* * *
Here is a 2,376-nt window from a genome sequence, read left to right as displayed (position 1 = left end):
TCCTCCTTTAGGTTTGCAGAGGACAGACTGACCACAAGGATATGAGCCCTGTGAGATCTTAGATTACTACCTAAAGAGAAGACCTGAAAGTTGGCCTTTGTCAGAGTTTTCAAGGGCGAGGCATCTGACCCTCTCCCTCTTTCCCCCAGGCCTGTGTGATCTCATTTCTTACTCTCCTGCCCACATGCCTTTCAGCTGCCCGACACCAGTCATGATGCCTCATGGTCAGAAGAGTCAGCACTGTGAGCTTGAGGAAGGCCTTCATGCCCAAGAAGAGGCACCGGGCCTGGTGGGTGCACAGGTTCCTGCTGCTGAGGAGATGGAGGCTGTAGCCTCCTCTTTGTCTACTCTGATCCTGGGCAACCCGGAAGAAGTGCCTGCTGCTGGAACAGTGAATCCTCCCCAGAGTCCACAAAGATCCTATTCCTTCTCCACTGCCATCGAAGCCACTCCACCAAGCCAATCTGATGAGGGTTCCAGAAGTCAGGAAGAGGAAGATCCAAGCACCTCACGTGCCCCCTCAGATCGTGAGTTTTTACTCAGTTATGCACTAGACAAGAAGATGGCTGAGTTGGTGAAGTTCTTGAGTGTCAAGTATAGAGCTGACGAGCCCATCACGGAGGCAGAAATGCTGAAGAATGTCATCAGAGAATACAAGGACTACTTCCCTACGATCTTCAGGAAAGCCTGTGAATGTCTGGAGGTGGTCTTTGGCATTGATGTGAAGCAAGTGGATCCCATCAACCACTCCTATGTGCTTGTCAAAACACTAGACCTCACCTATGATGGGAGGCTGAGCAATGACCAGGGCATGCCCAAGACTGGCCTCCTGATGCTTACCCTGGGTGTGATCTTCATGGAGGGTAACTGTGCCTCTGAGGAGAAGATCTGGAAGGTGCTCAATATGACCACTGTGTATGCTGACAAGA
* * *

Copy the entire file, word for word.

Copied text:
Here is a 2,376-nt window from a genome sequence, read left to right as displayed (position 1 = left end):
TCCTCCTTTAGGTTTGCAGAGGACAGACTGACCACAAGGATATGAGCCCTGTGAGATCTTAGATTACTACCTAAAGAGAAGACCTGAAAGTTGGCCTTTGTCAGAGTTTTCAAGGGCGAGGCATCTGACCCTCTCCCTCTTTCCCCCAGGCCTGTGTGATCTCATTTCTTACTCTCCTGCCCACATGCCTTTCAGCTGCCCGACACCAGTCATGATGCCTCATGGTCAGAAGAGTCAGCACTGTGAGCTTGAGGAAGGCCTTCATGCCCAAGAAGAGGCACCGGGCCTGGTGGGTGCACAGGTTCCTGCTGCTGAGGAGATGGAGGCTGTAGCCTCCTCTTTGTCTACTCTGATCCTGGGCAACCCGGAAGAAGTGCCTGCTGCTGGAACAGTGAATCCTCCCCAGAGTCCACAAAGATCCTATTCCTTCTCCACTGCCATCGAAGCCACTCCACCAAGCCAATCTGATGAGGGTTCCAGAAGTCAGGAAGAGGAAGATCCAAGCACCTCACGTGCCCCCTCAGATCGTGAGTTTTTACTCAGTTATGCACTAGACAAGAAGATGGCTGAGTTGGTGAAGTTCTTGAGTGTCAAGTATAGAGCTGACGAGCCCATCACGGAGGCAGAAATGCTGAAGAATGTCATCAGAGAATACAAGGACTACTTCCCTACGATCTTCAGGAAAGCCTGTGAATGTCTGGAGGTGGTCTTTGGCATTGATGTGAAGCAAGTGGATCCCATCAACCACTCCTATGTGCTTGTCAAAACACTAGACCTCACCTATGATGGGAGGCTGAGCAATGACCAGGGCATGCCCAAGACTGGCCTCCTGATGCTTACCCTGGGTGTGATCTTCATGGAGGGTAACTGTGCCTCTGAGGAGAAGATCTGGAAGGTGCTCAATATGACCACTGTGTATGCTGACAAGA